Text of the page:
Wednesday, May 9, 2012


This year, 2012, has been a period of reflection for me. Taking stock. Looking at what I’ve accomplished and what I still want to achieve. Revisiting and revising my goals. I’m not sure if this reflection is the result of losing a dear brother, days shy of his fortieth birthday and seeing what it did to my family. Perhaps it’s seeing my son finish high school and knowing a chapter is closing and another beginning. Maybe it was because I almost died. Any or all of them, most likely. Whatever the reason, I’ve been thinking about past, present, and future.

In case you were wondering, Manu Forti is my clan motto. My father’s family also had a coat of arms and motto, Non Sans Cause.  That motto dates back, according to the family tree passed down through the generations, to the 13th century, with the Lord of Prideaux (he was one of the knights that came over with William the conqueror) and was awarded lands in Cornwall. Many of his descendents settled in the Devonshire, England. My paternal, many times great, grandfather, Walter Geere, married a daughter from the house of Prideaux (late 1400’s).

A Family tree chart
I mention this because both sides of my paternal family have some pretty tough mottos and have had some tough and strong people living them. My mother’s family have never been slouches when it came to stick-to-it thinking. They were real rebel rousers, literally, in the 1700’s in this country. Not particularly liked by the crown during the revolution. But they fought for what they believed in and very much a part of making this country free and independent. Two went on to be presidents—a father and son duo. Hey, we predated the Bush family by several generations, lol!

As a family, we’re not the type to give up easily. I’ve been taught that all my life. Determine a course of action, set your goals and do it. Be willing fight for what you believe in, what is important to you, and don’t give up. Strategic retreats are okay, but only for regrouping.

These mottos and all the stories surrounding them were the backbone beliefs that went into our immediate family. And there were lots of stories told of bravery, courage of convictions, and deeds of valor. One of these days I’d like to write some of those stories. Or use what I know as a basis for stories I want to tell. There were definitely heroes and villains and a good measure of happy ever after.

It didn’t matter what it was, we were taught to fight for what we wanted and stand for what was right. If you can envision it you will find a way to make it so. But we were also taught another lesson. Don’t just look out for your self but pay forward. Give a helping hand where you can, not for the accolades and praise, but because it is the right thing to do. Don’t ever compromise your principles.  I call that honor and having principles.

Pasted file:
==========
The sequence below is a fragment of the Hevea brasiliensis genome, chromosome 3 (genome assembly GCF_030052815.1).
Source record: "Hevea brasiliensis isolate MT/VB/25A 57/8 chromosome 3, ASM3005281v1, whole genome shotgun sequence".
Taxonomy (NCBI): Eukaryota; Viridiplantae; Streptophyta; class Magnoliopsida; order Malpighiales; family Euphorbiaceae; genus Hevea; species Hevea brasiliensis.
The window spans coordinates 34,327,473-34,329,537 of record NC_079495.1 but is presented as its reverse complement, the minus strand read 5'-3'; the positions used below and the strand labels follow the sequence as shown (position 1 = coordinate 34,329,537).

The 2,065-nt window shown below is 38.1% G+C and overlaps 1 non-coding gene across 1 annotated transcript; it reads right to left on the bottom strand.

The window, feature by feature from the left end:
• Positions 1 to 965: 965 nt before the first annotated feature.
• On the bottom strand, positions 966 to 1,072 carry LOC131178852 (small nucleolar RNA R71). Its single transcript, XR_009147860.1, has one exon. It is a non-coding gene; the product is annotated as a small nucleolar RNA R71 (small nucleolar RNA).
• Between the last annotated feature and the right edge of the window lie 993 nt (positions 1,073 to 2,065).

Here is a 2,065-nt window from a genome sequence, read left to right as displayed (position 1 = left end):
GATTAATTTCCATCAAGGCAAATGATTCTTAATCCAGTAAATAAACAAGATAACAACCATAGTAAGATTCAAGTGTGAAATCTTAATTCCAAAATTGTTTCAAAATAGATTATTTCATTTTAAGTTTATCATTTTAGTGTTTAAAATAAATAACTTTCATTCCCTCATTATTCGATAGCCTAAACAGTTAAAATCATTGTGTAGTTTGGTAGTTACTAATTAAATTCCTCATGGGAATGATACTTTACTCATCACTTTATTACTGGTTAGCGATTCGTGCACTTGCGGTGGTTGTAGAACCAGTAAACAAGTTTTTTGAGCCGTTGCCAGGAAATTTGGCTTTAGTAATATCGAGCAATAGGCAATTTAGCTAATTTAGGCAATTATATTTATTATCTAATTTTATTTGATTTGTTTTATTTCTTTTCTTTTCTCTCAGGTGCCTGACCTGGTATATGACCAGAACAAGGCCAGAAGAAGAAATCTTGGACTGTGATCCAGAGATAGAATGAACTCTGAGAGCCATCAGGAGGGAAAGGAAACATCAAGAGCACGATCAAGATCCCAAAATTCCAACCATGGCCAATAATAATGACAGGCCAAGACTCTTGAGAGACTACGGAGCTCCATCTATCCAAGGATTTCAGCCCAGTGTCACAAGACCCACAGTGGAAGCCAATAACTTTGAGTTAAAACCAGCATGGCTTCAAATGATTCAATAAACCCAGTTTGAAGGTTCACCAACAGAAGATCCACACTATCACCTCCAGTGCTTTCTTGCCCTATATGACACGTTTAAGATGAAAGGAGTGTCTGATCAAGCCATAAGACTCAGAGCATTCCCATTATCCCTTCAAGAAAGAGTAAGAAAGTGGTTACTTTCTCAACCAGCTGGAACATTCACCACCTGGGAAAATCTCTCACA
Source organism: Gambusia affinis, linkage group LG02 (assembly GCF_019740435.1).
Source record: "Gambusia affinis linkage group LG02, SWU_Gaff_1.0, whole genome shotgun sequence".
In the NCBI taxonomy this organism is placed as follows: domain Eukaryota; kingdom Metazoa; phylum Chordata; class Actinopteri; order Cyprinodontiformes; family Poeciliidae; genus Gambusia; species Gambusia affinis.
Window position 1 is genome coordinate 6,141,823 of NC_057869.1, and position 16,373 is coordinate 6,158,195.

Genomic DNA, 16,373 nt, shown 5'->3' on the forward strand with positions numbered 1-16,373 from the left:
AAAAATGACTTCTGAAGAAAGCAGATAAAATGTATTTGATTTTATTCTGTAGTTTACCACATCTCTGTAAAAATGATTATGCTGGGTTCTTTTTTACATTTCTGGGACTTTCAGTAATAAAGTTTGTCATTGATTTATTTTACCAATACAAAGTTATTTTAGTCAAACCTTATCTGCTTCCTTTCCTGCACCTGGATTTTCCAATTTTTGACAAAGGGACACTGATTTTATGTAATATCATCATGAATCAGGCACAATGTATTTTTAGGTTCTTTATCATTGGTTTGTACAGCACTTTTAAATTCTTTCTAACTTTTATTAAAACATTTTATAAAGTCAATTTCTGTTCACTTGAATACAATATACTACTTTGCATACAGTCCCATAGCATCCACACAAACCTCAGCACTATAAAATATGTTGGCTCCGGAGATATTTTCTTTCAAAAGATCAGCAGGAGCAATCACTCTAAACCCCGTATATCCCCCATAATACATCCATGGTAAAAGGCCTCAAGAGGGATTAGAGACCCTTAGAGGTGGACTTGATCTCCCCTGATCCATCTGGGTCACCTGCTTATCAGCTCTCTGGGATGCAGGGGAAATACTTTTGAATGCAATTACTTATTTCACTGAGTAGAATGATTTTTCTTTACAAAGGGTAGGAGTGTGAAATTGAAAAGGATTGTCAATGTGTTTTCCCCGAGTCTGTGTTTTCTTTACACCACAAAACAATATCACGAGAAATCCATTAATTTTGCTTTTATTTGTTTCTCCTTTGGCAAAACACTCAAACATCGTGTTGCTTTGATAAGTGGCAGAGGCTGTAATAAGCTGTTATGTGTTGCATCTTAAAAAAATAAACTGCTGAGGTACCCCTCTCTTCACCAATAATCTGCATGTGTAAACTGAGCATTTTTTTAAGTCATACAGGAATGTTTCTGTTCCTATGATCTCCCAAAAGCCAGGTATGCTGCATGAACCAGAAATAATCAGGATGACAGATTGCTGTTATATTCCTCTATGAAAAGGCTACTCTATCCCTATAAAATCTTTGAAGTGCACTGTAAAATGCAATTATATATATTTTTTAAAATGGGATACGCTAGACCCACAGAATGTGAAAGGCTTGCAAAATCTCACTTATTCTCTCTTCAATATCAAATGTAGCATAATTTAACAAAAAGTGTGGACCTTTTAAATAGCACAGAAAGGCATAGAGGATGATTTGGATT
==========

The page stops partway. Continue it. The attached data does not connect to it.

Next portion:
Those principles and mottos worked well for my career, finally having a child, building a life I wanted, more or less. I can definitely apply that to writing as well as other pursuits. Yes, I’ve retreated more than once and there’s no dishonor in that. I set up strategy, made plans and regrouped—always with the plan of moving forward. I’ve maintained a sense on honor, chosen the right path based on principles. I’m teaching my son to do the same.                                                                                                                                                                                                                                                                                                                                                                                                                                                                                                                                                                                                                                                                                                                                                                                 

Use your experiences of the Past, in the experiments of the Present
To achieve your expectations for the Future. 
Personal goals work that way too. You have a goal and you created reasonable steps to accomplish that goal. Don’t give up when the going gets tough—and it always gets tough at some point. Retreat if you have to. Regroup, employ strategy, and move forward.

Conclusions? I like knowing my past. It determines my present, which determines my future. I’m not in control of my past or my future. I have a measure of control over the choices I make for this day. They are only small steps towards the future. But I know, the best things in life; be they large or small, are worth fighting for. 

Giving up is not an option.